You might say Lennox Cornwall has a comfort with what most people desperately want to avoid -- failure.
Sure, it can be embarrassing and maybe even costly. But if leaders scorn failure, they risk stifling creativity, said Cornwall, author of "Embracing Failure: Your Key to Success."
He even suggests companies might want to have a budget for failure. He views it as "investing in failure to achieve success."
Cornwall is a former corporate banker in London who owned a business by age 30, but experienced failure. He is one of several managers and leaders whose interviews with Michelle Pizer are being shared through a podcast series called "Crack the Leadership Code: Lead with Confidence, Make a Difference and Build a Corporate Career You Love." Pizer is an executive coach and organizational psychologist in Melbourne, Australia.
In his interview, Cornwall wasn't suggesting failure for the sake of failure or simply giving mavericks the green light. Risks, he told Pizer, are worthwhile if they might further an organization's objectives.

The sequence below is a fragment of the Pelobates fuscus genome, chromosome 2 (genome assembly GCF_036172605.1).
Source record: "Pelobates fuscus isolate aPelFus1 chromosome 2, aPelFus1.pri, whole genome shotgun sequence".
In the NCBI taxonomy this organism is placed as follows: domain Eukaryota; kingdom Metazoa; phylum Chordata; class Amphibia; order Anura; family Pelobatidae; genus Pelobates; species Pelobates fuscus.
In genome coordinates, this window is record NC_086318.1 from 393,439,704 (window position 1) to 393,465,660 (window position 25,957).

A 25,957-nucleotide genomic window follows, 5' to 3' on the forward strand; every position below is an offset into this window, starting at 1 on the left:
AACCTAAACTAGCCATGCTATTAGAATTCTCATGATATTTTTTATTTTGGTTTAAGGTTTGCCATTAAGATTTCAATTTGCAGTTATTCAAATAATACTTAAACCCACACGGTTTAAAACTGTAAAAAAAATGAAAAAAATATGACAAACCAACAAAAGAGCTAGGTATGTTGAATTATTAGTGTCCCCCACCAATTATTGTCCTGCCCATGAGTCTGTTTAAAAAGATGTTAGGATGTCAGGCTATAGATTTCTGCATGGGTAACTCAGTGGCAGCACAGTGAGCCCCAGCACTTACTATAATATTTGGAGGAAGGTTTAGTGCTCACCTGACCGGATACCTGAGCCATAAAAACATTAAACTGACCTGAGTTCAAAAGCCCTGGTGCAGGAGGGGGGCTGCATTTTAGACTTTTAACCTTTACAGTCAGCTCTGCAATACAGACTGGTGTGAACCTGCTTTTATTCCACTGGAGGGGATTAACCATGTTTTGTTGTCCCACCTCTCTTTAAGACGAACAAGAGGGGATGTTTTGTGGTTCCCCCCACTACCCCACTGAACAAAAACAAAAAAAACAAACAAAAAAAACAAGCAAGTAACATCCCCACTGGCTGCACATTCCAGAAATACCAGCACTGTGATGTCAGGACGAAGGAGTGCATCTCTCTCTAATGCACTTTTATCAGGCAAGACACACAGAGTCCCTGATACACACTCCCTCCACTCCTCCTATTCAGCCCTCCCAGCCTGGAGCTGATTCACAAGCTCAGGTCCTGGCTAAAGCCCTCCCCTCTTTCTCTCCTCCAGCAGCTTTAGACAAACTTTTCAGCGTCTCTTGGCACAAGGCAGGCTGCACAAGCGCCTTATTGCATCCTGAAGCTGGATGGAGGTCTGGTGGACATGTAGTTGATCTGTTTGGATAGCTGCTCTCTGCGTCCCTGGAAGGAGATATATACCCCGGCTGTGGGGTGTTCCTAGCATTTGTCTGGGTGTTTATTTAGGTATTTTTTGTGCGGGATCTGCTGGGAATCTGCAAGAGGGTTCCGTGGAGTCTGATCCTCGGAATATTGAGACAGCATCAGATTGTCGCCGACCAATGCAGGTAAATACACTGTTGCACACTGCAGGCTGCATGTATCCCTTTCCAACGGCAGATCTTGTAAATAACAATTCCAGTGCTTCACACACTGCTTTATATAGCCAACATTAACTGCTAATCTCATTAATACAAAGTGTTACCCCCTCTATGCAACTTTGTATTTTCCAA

Companies that are "massively successful spend an enormous amount of time and money on research and development," Cornwell said. He cited Apple and Microsoft as examples.
Organizations should create a culture where people "are rewarding for taking good risks, even when they fail," he said.
Leaders need to encourage dreaming big.
"If your dream isn't a mixture of fear and excitement, it isn't a big enough dream," Cornwall said. There's something magical about the mix of excitement and fear that can be a propeller.
Pizer's two-week series of podcasts, which I first mentioned last week, includes nearly 30 interviews. I'll share more next week.